Bankers are often accused of creating vague terms for various fees, yet a recent regulatory directive could add another ambiguous term to the list.

The Federal Deposit Insurance Corp. last week instructed banks to remove the agency's name from a deposit insurance-related cost that is often passed to business clients. Some banks have charged this FDIC fee for more than a decade, but most began passing it on as insurance assessments climbed in recent years.

The FDIC spoke out against the common practice after it was inundated with complaints from depositors. Still, there are bankers, and even clients, who are worried that a nameless fee could be more confusing and potentially more costly.

"It could lead to the fear or assumption that the charges become hidden because the banks are not allowed to say 'FDIC' or they call it by a name that's not clearly understood," says Alvin Rodack, senior director of financial services at The Ohio State University. "What's the saying … hiding in plain sight?"

Financial executives have long since accepted the assessment-related fee as a way of life. So the FDIC warning caught many bankers off guard.

"We have a line-item labeled 'FDIC insurance.' It's been that way for 10 years," says Thomas Kasanders, executive vice president of business banking at Washington Federal (WAFD) in Seattle. "I was surprised there was an issue of sensitivity" for the FDIC.

The FDIC is aware that some banks have passed such insurance costs onto commercial clients as far back as the 1990s. Between 1996 and 2008, few banks paid insurance assessments because the deposit insurance fund was sufficient. After the FDIC was authorized to issue assessments to all banks in 2007, depositor complaints began pouring in.

In the first quarter, assessment fees reached their highest point since mid-2009, totaling $3.7 billion. It is unclear how much of that was passed on to depositors.

"We had a number of depositors call up saying they were told by banks to contact the FDIC" to explain the fee, says Kathleen Nagle, associate director for consumer protection in the FDIC's Division of Supervision and Consumer Protection. "We've also received some complaints where the depositors objected to the fee amount."

The FDIC is worried that some depositors could interpret some fee disclosures as a "pass through" requirement from the FDIC. Because an assessment is based on a bank's risk, fee disclosure could potentially reveal a bank's regulatory risk-rating.

"We'll continue to monitor how fees are described and discourage any inappropriate characterizations," says Luke Brown, associate director for supervisory policy in the FDIC's Division of Depositor and Consumer Protection. "To the extent we find concerns with a particular bank, we will have a dialogue with them."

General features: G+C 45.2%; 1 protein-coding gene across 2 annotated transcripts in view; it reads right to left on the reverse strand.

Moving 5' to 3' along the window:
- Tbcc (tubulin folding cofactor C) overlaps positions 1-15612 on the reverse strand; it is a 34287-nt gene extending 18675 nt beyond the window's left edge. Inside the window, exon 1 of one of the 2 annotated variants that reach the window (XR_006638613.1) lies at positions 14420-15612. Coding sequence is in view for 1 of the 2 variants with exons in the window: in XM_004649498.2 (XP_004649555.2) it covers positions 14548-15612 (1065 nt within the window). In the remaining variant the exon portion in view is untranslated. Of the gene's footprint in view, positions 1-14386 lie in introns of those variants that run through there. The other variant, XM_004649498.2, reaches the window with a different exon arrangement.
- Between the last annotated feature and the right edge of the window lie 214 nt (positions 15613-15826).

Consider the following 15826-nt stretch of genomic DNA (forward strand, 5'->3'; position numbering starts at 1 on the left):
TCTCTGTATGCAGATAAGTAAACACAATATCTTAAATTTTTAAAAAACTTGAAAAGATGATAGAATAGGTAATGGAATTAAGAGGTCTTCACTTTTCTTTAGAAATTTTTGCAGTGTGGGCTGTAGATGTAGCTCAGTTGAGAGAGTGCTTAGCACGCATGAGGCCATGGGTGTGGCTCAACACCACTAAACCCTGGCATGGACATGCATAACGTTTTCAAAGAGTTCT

Banks are limited in the amount of detail they can give about the fee rate, which can create problems for clients that want explanations for every charge. With assessments and deposits increasing lately, the fee is a line item that sticks out sorely.

"People are actually looking at their statement to see all of the service charges and, a lot of times, they don't understand it," says Sheila Yosufy, a senior commercial service executive at Cardinal Bank in McLean, Va., which does not charge an insurance fee. The bank is a unit of Cardinal Financial (CFNL).

"We review their full relationship at other financial intuitions and we tell them line by line, 'this is exactly what you're paying for," Yosufy says. "It's literally an eye-opener for them."

Some clients say they have a hard time trying to compare the assessment fee at various banks.

"Each bank has a slightly different charge," says Tom Hunt, the director of treasury services at the Association for Financial Professionals in Bethesda, Md.

"It's a growing fee, but it's even more complex than that," Hunt says. "It is hard to figure out how does this relate to each bank."

Hunt's group has created more than 2,500 codes for each charge and line-item generated from U.S. bank statements.

"It is clearly a cost of doing business and an increased cost of doing business at banks," Kasanders says.

There are also clients who have accepted the fee as a way of life. "Most people don't understand that when you're a corporation, banks charge you for just about everything," Rodack says.

"I can understand the FDIC's point but, at same time, this has been going on for years, and we all understand it," Rodack adds. "Our banks didn't try to say they had to do this. We understood that they chose to do it."

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